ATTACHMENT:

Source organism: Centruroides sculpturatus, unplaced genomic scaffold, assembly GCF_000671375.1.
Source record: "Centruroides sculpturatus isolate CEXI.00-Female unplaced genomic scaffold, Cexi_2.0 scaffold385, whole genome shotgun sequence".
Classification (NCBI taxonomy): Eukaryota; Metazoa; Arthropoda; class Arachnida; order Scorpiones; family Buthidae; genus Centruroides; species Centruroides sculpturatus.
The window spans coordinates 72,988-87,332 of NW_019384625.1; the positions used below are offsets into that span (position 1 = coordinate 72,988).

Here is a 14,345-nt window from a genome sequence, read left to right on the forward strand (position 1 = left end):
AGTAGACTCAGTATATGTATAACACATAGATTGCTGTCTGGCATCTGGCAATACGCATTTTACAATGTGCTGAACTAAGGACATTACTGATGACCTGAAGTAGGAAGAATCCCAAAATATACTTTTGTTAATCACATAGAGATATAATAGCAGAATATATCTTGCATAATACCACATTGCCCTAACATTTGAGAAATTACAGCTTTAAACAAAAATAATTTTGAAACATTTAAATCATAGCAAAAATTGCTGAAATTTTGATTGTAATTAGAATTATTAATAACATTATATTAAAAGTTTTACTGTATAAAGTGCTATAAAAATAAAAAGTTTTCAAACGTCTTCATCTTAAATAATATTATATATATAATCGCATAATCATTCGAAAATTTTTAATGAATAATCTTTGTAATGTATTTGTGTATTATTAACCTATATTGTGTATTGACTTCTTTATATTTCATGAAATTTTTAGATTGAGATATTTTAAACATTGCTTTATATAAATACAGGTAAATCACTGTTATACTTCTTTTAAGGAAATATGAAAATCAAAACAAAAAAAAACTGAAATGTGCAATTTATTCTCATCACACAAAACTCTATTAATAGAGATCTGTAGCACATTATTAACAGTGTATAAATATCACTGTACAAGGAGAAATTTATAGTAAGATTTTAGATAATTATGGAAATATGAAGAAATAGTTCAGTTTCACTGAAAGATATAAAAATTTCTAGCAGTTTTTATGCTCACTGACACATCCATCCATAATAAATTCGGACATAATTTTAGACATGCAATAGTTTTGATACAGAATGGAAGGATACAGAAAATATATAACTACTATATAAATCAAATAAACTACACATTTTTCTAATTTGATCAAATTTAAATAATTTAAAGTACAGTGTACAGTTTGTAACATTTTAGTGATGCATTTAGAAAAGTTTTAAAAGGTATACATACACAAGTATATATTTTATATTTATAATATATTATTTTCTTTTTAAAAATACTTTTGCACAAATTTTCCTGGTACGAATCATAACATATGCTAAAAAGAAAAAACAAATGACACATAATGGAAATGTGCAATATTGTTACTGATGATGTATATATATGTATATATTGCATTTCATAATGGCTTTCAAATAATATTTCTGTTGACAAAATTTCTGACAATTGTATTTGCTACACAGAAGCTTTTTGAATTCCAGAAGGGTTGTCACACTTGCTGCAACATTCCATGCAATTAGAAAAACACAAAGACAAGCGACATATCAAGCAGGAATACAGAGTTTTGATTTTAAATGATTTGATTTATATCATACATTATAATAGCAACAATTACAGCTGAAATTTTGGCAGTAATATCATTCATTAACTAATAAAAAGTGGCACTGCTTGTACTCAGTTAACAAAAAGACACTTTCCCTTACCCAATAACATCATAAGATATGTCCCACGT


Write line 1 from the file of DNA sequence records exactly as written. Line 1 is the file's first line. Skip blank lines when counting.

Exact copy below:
Source organism: Centruroides sculpturatus, unplaced genomic scaffold, assembly GCF_000671375.1.